I know, at least anecdotally, that many people have a policy of not disclosing their own views on philosophical problems when teaching. The aim of such a policy, I take it, is to provide students with an "unbiased" philosophical education. How many of you have this sort of policy? Anyone have a different one?
For my part, I am explicit to my students that I adopt the opposite approach. I tell them that while I will do my best to present each view/argument as strongly and charitably as I can -- and I sincerely do this, often drawing explicit attention to the fact that opposing arguments sometimes appeal to me -- I will not hide my thoughts on where I think the balance of arguments lie. I do this for a couple of reasons: (A) because it's honest, and (B) because I think it tends to excite students in several ways. First, I think it tends to excite them because it presents philosophical research as something not merely to study but to do. They see, in the classroom, that their professor does not just regard arguments as historical artifacts to study but as things to really grapple with (the "beginning" of the story, not the end of it). Second, I think it tends to excite students insofar as many students inevitably see things differently than I. When I see the balance of arguments as favoring one side but a student disagrees, they have an extra incentive: the excitement of "proving the professor wrong."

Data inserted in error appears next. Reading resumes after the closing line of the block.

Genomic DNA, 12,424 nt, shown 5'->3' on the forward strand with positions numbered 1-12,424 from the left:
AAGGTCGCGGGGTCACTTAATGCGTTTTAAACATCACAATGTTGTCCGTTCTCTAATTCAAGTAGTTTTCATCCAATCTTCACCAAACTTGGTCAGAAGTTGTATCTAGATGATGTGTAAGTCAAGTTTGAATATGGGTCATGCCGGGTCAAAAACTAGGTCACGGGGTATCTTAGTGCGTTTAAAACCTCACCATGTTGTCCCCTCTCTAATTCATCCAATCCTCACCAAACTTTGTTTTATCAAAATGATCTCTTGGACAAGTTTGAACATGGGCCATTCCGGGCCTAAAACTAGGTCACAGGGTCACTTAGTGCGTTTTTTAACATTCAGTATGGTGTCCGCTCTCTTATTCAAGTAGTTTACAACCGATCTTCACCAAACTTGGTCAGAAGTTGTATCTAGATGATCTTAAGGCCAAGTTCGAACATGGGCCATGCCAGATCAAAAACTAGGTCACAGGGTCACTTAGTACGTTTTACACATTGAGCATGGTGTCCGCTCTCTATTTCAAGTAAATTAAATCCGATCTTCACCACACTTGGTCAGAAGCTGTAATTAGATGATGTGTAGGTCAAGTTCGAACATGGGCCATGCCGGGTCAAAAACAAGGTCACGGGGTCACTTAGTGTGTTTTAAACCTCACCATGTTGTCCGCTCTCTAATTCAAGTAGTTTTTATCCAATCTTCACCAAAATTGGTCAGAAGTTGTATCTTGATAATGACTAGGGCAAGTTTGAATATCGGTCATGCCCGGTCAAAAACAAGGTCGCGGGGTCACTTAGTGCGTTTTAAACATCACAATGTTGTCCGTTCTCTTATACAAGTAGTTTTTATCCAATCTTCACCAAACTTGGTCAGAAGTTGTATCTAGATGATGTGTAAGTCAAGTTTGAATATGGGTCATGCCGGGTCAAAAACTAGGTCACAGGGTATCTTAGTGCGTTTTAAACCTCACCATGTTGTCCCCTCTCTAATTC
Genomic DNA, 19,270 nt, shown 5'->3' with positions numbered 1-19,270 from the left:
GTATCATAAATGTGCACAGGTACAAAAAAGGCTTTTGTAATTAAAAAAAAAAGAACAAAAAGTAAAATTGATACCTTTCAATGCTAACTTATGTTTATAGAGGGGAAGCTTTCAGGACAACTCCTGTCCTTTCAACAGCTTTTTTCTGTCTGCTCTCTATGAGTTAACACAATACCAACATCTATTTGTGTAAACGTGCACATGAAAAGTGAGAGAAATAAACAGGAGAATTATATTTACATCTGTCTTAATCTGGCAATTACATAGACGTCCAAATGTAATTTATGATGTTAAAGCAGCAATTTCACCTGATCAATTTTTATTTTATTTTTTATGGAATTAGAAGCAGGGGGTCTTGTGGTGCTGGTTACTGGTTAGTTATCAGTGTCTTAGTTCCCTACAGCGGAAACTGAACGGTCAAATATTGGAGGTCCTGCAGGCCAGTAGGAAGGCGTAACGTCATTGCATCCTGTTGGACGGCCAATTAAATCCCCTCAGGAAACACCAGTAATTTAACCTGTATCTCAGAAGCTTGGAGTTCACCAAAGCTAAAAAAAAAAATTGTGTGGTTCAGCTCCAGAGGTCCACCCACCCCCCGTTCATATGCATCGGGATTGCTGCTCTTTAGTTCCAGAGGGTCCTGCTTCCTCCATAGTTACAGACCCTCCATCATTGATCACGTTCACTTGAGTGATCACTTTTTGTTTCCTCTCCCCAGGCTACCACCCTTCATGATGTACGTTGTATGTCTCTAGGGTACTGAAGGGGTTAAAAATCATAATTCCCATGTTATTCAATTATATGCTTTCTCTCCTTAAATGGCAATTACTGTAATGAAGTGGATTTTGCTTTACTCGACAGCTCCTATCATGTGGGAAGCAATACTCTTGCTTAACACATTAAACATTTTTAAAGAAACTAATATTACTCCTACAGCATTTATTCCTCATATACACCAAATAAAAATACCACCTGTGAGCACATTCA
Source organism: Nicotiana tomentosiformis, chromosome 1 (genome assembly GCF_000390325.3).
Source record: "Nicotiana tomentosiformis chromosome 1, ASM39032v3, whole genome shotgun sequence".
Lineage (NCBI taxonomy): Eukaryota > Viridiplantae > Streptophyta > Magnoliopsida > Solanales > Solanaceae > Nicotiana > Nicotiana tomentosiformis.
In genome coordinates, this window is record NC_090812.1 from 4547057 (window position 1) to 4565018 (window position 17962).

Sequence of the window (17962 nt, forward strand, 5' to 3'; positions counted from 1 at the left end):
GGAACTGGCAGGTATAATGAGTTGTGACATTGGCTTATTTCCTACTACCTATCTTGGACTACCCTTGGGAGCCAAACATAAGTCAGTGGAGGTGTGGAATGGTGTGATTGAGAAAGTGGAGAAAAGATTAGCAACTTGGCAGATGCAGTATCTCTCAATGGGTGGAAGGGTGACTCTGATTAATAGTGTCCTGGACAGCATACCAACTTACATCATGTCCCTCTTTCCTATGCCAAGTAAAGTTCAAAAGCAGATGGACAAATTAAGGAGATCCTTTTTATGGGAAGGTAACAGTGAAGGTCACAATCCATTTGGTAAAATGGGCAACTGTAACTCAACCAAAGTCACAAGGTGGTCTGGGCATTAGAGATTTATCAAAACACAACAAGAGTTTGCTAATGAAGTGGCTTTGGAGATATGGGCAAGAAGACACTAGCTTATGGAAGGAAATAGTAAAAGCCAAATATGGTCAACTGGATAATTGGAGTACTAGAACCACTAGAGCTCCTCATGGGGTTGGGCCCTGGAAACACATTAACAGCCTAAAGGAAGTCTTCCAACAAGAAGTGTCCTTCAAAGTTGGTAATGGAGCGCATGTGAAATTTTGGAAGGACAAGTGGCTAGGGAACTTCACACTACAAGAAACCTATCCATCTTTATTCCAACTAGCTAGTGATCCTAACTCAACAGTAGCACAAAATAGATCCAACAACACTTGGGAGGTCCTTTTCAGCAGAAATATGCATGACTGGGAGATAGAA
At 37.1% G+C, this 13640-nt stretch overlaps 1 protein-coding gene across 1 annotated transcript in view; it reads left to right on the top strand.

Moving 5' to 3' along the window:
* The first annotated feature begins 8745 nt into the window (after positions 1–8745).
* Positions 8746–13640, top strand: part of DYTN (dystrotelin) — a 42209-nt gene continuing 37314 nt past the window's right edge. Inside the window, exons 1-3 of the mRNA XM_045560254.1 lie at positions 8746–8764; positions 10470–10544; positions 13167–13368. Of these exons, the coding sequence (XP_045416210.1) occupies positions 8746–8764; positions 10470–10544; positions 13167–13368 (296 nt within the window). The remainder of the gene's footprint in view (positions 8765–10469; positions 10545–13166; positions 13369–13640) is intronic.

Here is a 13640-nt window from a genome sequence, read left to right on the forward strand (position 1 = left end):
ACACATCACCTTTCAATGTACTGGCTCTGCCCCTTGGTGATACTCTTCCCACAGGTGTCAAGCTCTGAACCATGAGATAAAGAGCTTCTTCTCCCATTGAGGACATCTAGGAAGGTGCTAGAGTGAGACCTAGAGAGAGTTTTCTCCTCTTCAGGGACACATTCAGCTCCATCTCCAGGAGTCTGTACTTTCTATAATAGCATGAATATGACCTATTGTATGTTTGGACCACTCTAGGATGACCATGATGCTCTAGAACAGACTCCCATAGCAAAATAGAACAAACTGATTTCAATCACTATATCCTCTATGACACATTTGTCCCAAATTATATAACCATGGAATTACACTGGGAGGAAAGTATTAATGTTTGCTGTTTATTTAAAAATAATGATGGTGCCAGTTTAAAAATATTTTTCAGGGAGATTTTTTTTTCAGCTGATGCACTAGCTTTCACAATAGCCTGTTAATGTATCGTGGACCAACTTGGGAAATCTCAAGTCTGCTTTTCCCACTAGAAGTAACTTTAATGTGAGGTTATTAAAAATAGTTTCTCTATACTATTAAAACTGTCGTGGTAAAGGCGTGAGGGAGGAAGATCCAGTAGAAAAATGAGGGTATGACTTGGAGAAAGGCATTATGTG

There are, of course, a number of possible pitfalls to this approach: students feeling as though their professor is "biased", or as though they must "agree" with the professor in order to do well in the course, etc. I think, though, that all of these pitfalls are surmountable. The key, in my experience, is to be equally frank with students on all of these counts. For example, I have passages in my syllabi telling students that I will be frank with them, to challenge me if they think the presentation of views/arguments is biased, and that their grades will in no way be affected by "agreeing/disagreeing" with me. Although I recognize that this approach isn't everyone's cup of tea (which is why I warn students about it up front), the feedback I've gotten has generally been very positive.
Thoughts? Anyone else adopt a similar approach? Anyone think I should change my ways? I'm always happen to entertain dissenting views.